Author: Ben



  1. LOL! Hey, you’re in luck, too. It seems there will be a bumper crop of grapes/wines issuing forth from the California Central Valley (Napa Valley wine region) this year! California wines are prized around the globe, so it doesn’t surprise me at all that we could please your discriminating palate ;).

    We have a number of new vineyards near here, north of the Los Angeles Basin…and of course, Temecula is to the south in Riverside County — very well-known, too for it’s vineyards and vintages. My boyfriend’s son actually owned and operated Miramonte Winery in Temecula before he sold out to his partner about a decade ago. That is where I fell in love with Rieslings…theirs was especially refreshing and pear-y, peachy.


  2. Isn’t it nice to be able to try something from a far off land and have it be special when it isn’t what you are used to day in and day out? I primarily drink Californian wine ‘cuz, well, I live in California. But, on occasion, I draw a bottle from down under and share that same enjoyment you had with McManis. Glad it was a nice addition to your lovely evening.


  3. LOL! I love the prose my man! Well done, bubbly and PG is a fine evening, if I say so myself! Love the comments on the lack of pop in your wine life that evening – I guess the bubbly was not opened in front of you. Either way – the place sounded great – enjoy!


  4. Beautiful spot and it sounds like a beautiful dinner! 🙂 Yes, California makes some pretty great wine. Other N. American areas that are relatively unknown but also produce some good wines are Washington state and the Okanagan Valley of British Columbia. If you can find it, try the Black Hills Note Bene.


  5. The French turned Californian loves this post. Yes, we do make great wines in California and like Lyneete writes above, pretty much everywhere in the country (with mixed results) winemakers are making wine. France was #1 for the longest time. Not anymore since other countries like Argentina and yes, Australia have brought nice bottles to the tables. Thanks for sharing the dream photos, too.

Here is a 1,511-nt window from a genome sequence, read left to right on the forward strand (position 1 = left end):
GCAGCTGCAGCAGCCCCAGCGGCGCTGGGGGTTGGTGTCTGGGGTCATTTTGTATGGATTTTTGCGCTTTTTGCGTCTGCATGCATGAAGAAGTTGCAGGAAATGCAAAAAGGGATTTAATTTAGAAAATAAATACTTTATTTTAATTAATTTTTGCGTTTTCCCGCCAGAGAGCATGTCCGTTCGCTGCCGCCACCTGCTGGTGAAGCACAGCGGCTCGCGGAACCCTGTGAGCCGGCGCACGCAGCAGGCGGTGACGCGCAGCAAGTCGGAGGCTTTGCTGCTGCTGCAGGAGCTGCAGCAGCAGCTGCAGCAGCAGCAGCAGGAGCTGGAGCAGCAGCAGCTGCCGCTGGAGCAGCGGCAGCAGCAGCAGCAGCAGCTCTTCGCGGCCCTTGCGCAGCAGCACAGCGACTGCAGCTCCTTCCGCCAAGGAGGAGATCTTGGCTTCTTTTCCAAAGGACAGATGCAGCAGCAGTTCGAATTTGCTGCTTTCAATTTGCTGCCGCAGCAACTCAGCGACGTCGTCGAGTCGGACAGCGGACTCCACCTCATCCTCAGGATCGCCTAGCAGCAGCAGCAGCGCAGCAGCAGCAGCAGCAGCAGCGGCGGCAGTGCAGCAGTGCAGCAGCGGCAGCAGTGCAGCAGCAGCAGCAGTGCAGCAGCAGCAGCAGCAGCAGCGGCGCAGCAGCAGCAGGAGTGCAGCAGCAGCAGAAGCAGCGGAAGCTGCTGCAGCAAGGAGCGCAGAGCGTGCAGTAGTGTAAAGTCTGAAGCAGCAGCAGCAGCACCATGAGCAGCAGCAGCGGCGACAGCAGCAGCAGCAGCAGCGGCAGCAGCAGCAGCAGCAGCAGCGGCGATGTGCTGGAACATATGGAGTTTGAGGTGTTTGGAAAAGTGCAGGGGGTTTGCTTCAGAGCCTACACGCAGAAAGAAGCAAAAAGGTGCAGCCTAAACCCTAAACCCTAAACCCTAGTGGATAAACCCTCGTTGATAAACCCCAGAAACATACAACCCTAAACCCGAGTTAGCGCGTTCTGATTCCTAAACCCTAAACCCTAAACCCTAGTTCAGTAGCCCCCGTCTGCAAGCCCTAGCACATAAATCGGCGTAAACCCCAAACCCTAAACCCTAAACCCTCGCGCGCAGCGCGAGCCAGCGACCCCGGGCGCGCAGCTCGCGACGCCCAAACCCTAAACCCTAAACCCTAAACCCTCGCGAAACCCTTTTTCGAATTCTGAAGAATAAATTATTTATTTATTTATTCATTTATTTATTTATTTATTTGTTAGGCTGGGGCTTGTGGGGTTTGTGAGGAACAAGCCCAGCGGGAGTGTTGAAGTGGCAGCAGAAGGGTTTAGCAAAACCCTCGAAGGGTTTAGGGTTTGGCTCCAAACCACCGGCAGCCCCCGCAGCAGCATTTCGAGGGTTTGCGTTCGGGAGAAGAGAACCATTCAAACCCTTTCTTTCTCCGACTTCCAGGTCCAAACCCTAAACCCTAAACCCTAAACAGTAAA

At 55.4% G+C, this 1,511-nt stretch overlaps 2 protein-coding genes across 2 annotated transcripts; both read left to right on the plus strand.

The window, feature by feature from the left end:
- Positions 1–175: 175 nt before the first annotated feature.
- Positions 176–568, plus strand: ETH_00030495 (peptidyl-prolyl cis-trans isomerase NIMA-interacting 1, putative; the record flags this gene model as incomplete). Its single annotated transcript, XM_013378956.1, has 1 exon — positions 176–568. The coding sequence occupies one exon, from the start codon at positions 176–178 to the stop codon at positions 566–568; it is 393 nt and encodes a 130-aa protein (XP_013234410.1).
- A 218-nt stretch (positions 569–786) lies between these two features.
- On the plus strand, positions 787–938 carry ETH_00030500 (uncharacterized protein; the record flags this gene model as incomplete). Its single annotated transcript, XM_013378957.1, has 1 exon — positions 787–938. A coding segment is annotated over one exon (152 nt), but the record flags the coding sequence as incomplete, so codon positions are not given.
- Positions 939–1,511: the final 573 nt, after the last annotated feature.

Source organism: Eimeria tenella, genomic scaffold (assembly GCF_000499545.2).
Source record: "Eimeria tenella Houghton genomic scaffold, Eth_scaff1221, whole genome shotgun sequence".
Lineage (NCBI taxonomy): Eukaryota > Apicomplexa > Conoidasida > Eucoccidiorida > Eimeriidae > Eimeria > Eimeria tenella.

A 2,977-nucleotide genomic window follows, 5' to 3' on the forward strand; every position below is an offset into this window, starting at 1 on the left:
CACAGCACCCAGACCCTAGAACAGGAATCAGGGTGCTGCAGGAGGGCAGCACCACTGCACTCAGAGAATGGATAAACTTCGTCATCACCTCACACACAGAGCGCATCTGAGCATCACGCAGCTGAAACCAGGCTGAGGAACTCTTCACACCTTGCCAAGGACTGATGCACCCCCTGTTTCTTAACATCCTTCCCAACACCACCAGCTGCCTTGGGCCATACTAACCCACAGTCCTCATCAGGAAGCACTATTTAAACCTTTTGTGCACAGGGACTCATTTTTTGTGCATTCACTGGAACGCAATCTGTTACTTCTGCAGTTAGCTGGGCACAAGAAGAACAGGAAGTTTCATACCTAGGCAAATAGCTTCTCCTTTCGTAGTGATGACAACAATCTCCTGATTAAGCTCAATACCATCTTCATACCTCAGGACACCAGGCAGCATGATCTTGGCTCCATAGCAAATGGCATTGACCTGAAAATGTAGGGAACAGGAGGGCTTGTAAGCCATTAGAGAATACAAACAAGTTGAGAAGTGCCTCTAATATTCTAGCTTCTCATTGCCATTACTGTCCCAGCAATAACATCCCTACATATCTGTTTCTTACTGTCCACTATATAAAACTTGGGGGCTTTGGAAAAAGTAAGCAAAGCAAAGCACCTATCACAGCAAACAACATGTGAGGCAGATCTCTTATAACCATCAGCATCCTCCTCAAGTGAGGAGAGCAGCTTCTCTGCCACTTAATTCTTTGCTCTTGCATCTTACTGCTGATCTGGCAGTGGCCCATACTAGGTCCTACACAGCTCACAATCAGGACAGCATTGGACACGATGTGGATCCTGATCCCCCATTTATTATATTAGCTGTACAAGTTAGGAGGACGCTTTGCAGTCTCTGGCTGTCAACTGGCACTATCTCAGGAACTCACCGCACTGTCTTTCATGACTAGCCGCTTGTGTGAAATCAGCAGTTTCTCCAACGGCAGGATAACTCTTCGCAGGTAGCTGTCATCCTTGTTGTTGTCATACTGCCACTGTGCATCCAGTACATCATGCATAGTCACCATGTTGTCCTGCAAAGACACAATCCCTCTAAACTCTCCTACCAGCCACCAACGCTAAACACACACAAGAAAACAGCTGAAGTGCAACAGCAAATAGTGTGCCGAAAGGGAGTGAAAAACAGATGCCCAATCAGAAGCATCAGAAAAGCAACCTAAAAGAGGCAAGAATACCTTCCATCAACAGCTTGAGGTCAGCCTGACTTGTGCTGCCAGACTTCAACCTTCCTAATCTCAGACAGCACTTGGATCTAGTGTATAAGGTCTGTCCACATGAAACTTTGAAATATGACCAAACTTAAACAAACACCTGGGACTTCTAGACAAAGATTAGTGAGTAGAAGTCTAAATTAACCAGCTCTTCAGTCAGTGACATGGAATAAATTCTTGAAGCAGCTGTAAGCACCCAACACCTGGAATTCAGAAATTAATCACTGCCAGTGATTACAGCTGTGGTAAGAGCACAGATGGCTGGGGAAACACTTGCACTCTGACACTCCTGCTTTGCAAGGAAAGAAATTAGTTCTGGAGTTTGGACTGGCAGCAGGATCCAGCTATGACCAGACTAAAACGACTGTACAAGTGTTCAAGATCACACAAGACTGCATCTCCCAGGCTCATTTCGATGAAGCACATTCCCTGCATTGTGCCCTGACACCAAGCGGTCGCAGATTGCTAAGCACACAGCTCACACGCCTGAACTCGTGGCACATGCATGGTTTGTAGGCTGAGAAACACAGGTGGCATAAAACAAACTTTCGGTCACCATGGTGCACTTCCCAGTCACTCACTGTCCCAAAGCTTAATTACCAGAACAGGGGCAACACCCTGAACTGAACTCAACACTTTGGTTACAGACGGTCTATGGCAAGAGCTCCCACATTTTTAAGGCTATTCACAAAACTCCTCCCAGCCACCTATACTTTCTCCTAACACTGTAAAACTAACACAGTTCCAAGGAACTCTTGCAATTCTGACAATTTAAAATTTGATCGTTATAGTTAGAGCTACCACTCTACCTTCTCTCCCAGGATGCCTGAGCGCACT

6. You’re so right! The sound of that cork is vital!

    You’re also right about how easy it is to settle into a routine and go with the tried-and-true. One of the things I like about your blog is that it’s given us the opportunity to pick up something new (something you’ve recommended) and feel pretty sure it’s going to be a success.

    We haven’t been disappointed yet.

    Cheers! 😀


  7. Great piece but I’m off booze for Lent, so I’m now so craving a chilled, condensation covered glass of something classy and grassy, and it’s only 11.30am! Roll on Easter Sunday….


  8. What a stunning blog you have!!! I love your photography!

    I came here to personally thank you for your support of my article I wrote at The Talking Violin, regarding cellphones on planes. It really meant a lot to me. (((HUGS))) Amy


  9. First, great blog. I like the way you write about your wine discoveries. I also like the fact that you are ‘looking over the wall’. I have just started a company promoting the foods and wines (and cars) of Emilia Romagna in Italy. The food is very well-known, the wines are not at all.. And makes perfect sense that the wines produced in this reason accompany the food (Ragù alla Bolognese, Lasagne, Tortellini in broth, Tortelloni with Ricotta and Spinach, Parmigiano Reggiano, Mortadella, Prosciutto di Parma etc. etc.). Lambrusco has had a bad deal over the years, but there are some really excellent ones around – they need to be discovered and given some good press. The wines of the Colli Bolognesi (Bolognese Hills) are really emerging. Here in Emilia Romagna we are very lucky to have some amazing Michelin star restaurants – Osteria Francescana (3*- also no. 3 on the world’s best restaurant list and winner of the Global Gastronomy award), Il Marconi (2*), Trattoria da Amerigo (1*), San Domenico (2*) and Bruno Barbieri, the chef who has had the most Michelin stars in the world comes from Bologna. What do they all have in common? They all promote the local wines, especially Pignoletto, a light sparkling white wine made from an autoctonous grape and which grows only in the Bologna hills. When you go to their restaurants, the local wine list is the first they put on the table. I don’t think chefs of this level would risk their reputation by offering mediocre wines. My job now is to work together with wine producers here and to promote some of the really amazing wines that there are and that really need to be discovered. We have also entered into a collaboration with FISAR the Italian Federation of Sommeliers for the Restaurant and Catering industry) – they provide the truly professional support in the discovery of the wines of the region. We also run courses for anyone interesting in discovering these wines


      • Thanks for your support, Ben. I have just launched my site (10 days ago!) so the information is very new and is only the beginning of a lot more to come. I will be writing several blogs together with our local wine expert who is the head of Bologna’s FISAR delegation (Italian Delegation of Sommeliers for the Restaurant and Catering Industry), this to give us credibility both in Italy and abroad.
        As for the cars, yes, the finest and fastest 😉 Obviously not to be driven after wine-tasting…
        As we slowly discover where the local wines are being sold abroad we will let you know. I also update regularly on Facebook – if you go and ‘like’ the page you’ll get some juicier posts.